5. Confirm details. When you schedule the interview, confirm all the details before ending the conversation. Verify the time and date you’ll be talking and whether you’ll talk over the phone or face-to-face. If you’ll be calling, get the best phone number to use. If you’ll be interviewing in person, get directions to the place you’ll meet (unless you’re absolutely sure). Also write down the person’s email if possible, so you have a back-up way to contact him or her if needed.
Your turn: Who’s the most interesting person you’ve ever interviewed? Or, who would be the one person you’d love to interview more than anyone else?
Next time: Now that you’ve done the prep work, make sure the actual interview goes smoothly. I’ll share 5 ways to make that happen – including my best interview question, no matter who the person is or what we’re talking about.
Today we’re taking a closer look at the senses, specifically how to incorporate the sense of taste in your writing. What do your characters taste? Do you ever think about that when you’re putting that story to paper?
But … food isn’t always the only thing we taste, is it? What if your character gets in a fight and the other guy busts him in the mouth? Think your guy will taste blood? Pretty likely. How does that blood taste? I’ve often read stories when the author described the taste of blood as metallic. Do you know why your blood tastes like metal? It’s because of the iron in it (your science tidbit of the day). Saying the blood tastes “metallic” or “like metal” might be accurate, but the next time your character’s mouth is bleeding, try to push your creativity to the next level and come up with a description of your own instead of one borrowed from another story. How about:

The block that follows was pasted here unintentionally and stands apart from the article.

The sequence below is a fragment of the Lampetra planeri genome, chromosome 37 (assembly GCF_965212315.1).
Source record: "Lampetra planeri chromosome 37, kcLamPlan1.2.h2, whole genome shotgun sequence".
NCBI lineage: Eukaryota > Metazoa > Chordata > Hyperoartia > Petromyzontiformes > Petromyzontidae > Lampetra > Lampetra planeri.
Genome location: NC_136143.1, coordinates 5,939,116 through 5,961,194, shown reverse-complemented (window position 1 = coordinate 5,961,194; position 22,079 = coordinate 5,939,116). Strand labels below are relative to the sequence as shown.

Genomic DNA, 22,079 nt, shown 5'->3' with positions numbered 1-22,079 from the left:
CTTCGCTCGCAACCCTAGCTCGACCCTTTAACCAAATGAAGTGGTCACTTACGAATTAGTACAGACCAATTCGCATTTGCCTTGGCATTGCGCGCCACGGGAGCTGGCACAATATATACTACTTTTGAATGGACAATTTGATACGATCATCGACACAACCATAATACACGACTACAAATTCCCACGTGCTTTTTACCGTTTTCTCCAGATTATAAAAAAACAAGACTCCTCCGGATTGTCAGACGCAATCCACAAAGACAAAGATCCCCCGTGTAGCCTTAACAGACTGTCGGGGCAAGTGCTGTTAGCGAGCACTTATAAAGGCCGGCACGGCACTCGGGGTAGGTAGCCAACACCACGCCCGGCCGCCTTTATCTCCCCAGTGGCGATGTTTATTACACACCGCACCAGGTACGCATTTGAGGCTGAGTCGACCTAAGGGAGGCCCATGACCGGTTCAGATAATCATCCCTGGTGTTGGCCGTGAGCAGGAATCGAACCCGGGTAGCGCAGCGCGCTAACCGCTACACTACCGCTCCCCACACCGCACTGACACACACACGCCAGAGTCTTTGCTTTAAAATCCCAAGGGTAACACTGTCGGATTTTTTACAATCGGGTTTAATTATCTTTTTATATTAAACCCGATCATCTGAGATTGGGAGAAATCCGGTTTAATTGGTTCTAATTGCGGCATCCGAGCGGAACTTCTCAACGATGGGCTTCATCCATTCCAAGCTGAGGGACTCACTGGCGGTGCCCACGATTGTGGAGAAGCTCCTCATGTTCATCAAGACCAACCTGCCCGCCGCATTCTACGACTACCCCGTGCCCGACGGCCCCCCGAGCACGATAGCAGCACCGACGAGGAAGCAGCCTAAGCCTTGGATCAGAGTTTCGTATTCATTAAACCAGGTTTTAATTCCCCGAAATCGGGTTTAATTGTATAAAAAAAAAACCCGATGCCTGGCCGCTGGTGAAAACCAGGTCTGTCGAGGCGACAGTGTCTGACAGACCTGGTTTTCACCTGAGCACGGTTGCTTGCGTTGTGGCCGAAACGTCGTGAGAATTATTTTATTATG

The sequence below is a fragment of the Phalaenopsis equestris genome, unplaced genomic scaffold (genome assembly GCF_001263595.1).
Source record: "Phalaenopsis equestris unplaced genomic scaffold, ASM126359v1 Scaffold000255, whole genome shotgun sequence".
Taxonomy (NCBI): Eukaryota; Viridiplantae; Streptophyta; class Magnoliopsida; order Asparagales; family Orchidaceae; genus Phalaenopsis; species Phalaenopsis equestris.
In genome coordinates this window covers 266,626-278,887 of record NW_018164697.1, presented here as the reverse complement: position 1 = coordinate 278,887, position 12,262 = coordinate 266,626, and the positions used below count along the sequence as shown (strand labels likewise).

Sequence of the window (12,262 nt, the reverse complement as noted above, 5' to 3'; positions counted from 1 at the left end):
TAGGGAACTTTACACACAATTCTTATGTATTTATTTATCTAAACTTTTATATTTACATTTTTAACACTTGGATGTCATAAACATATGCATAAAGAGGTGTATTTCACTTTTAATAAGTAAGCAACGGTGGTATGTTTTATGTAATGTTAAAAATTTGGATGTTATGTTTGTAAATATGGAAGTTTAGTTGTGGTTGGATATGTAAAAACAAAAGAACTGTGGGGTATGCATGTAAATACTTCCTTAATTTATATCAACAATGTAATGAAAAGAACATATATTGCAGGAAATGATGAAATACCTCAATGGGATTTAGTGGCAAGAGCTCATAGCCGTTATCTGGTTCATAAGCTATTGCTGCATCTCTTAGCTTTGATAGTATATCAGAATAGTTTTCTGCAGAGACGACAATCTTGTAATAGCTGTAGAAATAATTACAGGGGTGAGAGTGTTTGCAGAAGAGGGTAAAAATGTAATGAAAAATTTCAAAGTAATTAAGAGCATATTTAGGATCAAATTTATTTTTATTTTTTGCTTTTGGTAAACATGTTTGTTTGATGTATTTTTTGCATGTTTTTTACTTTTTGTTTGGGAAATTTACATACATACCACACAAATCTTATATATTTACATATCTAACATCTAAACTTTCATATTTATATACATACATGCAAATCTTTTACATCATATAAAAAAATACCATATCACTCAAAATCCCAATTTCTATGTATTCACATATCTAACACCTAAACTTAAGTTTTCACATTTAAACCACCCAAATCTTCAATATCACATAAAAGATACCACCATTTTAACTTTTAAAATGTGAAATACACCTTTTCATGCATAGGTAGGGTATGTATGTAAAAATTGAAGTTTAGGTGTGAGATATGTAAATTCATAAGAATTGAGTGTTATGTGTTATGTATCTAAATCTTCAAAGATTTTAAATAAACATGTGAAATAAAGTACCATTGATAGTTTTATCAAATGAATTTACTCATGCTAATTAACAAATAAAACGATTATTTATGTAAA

- like the keys your character stuck in his mouth when he was 3
And then there are the times when your character does actually eat something. That’s the perfect time to slip in a couple of details about the food and add another layer to your storytelling.
Imagine it’s a cool fall day, and your character plucks an apple from the tree. She bites into it. Yum, it’s crisp and juicy. How does it taste? Tart like a green Granny Smith apple? Smooth and mellow like a Golden Delicious? Or in between like a Fuji – with a little kick to it, but not sour?
Just like when you include details about the other senses, whatever you write about taste doesn’t have to be long or super involved. It just needs to get the idea across, so your reader gets pulled a little deeper into the story.
And, who knows? Writing about food just might call for some taste testing of your own so you can describe it just right. 🙂
Your turn: Imagine you’re eating your favorite food. How would you describe its taste to someone who’s never tried it?
Today I’m back with more about using better descriptions in your writing, especially the sense of sight. I’ll remind you of the description I posted here that I thought used sight really well (remembering that Horizon is a horse). It’s from Aurelia by Anne Osterlund:
The gray mare stepped with ease onto a narrow dirt trail, and Horizon followed in her footsteps through the sunny stand of white birch, across a speckled meadow of gold and green, and over a sloping hill. At the foot of the hill, a slender creek burbled its way over shiny stones.
Only 2 sentences — 52 words. But, wow, what a picture she gives us. We know that:
- The riders are on a narrow dirt trail.
- It’s a sunny day.
- They ride through a patch of trees (where it’s shady) and across a meadow (where they’re back in the sunshine).
- They cross over a small hill and see a creek bubbling over and around stones — stones that are shiny from the water splashing along.
What a clear picture of where the characters are and what they’re doing! How do you do that yourself? By putting yourself into your own story world and seeing it so clearly in your own mind that you can help your reader see it, too.